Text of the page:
Siege of Eger


An orphaned peasant raised by nobility leads 2,000 Hungarian men, women and children to victory against impossible odds after being surrounded during the historic Siege of Eger in 1552, ultimately killing over half of the 70,000 enemy troops and saving Europe from an Ottoman invasion.

Love. War. Legacy.

After being called to the fortress of Eger to serve under Captain Dobó with his 250 troops, Gergely Bornemissza’s son is abducted by Jurmurdzsák, a janissary and his mortal enemy. Éva, Gergely’s wife, joins a cavalry regiment to inform Gergely about his son, but they arrive too late. The fortress is completely surrounded by 70,000 Ottoman troops, and Gergely’s son is in the enemy camp. Ironically, the Hungarians accidentally capture a Turkish boy before the fortress is surrounded.

12 days into the battle, Jurmurdzsák presents Gergely’s son outside the fortress, wanting to trade him for his talisman, a topaz and diamond ring that has hung around Gergely’s neck since he took it as a young boy. But Gergely can’t and won’t barter with the enemy. He thinks his wife must be dead. Several of his men and one of his best friends are killed when he keeps the riflemen from shooting in the direction of his son.

A few weeks later, the fortress cathedral blows-up after a teenaged page lights a fire by the sacristy, where the gunpowder was stored. All Ottoman armies attack immediately, the first coordinated attack against the fortress. Captain Dobó commands the women to fight at the walls as the Ottoman troops overwhelm them. What he didn’t know was that his enemies believe that if they die by the hand of a woman in battle, they lose their eternal reward. Thousands of Turkish troops lose their life that day as they hesitate in battle at the sight of women.

Soon after that, in a last-ditch effort to push the janissary troops back, the cavalry charges out the main gate and clears siege ladders from the walls. The waiting cavalry regiment outside the fortress makes a break for the main gate, and Éva is reunited with Gergely. He finally decides that the defense of the fort must come before the preservation of his son, convinced he will be reunited with him, either in this life or the next.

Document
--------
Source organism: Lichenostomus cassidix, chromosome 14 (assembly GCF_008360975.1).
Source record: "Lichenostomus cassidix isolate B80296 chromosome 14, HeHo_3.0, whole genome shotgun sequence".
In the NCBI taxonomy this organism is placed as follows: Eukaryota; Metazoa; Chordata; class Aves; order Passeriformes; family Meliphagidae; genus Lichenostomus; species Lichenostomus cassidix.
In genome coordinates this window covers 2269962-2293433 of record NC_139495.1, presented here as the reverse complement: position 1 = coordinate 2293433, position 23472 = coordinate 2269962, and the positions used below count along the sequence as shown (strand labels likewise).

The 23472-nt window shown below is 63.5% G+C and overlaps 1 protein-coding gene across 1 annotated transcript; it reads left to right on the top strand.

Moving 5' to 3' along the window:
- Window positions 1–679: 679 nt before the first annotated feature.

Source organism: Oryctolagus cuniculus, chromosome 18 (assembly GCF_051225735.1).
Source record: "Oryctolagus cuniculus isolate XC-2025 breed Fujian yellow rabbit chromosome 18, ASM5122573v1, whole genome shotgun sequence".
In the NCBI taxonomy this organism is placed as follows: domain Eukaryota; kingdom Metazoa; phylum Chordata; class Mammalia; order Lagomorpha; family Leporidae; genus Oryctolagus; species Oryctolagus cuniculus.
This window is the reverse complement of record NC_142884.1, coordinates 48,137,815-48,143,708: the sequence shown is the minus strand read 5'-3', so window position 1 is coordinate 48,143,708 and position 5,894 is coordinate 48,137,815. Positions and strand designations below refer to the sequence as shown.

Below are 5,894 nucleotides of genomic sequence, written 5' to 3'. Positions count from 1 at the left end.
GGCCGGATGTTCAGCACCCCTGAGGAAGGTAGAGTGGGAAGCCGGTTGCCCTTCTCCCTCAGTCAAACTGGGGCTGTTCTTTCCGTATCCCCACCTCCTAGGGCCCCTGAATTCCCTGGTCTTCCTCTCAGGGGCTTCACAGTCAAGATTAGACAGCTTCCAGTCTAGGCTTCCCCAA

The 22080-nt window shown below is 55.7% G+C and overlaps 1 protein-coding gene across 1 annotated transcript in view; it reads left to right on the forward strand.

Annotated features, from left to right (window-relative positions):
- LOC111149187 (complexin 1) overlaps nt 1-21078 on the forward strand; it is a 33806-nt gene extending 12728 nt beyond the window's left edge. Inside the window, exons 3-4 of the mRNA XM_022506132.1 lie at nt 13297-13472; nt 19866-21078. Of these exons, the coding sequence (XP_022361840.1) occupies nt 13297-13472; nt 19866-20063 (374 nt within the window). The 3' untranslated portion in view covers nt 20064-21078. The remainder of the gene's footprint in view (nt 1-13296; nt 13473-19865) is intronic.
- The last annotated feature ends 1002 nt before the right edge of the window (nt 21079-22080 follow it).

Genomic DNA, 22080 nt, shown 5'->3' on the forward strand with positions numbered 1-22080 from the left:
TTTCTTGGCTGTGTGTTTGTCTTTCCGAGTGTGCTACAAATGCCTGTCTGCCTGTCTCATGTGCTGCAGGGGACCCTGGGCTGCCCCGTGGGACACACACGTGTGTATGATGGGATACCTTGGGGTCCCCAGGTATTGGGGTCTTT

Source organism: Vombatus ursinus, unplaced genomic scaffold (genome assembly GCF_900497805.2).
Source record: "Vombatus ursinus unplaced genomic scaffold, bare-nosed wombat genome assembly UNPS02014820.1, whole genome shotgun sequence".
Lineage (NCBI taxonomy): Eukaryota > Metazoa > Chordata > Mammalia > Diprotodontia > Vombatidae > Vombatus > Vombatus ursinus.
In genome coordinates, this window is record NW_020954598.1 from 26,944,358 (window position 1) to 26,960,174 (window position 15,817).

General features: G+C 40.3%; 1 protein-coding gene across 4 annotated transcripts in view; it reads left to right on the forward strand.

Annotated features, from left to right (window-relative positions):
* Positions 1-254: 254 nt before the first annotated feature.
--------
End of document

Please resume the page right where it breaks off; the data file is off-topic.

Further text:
On the 39th day of the siege, the fighting is fierce, but the Turkish troops can’t breach the walls, even though they are severely damaged. That night the commander of the Ottoman troops declares that, "Allah is on the side of the Hungarians," and they retreat the next day.

As the last of the Ottoman troops depart, a Turkish woman brings Gergely’s son, emaciated and beaten, to the main gate, in an attempt to exchange him for her captured son, Selim. But Gergely and Éva have cared for him as their own son, and he refuses to leave. Gergely invites the woman to start a new life in a free country. As she does, Gergely discovers that she is Jurmurdzsák’s concubine, and Selim his son. His own family is finally reunited.

Although Jurmurdzsák wasn’t killed, he lost everything of value. Dobo mentions to Gergely that the battle would have been lost without his ingenious use of gunpowder, creating the first hand grenades in the history of Central Europe. Gergely responds by declaring that, "The strength of our walls was not in the stone, but in the hearts of our people."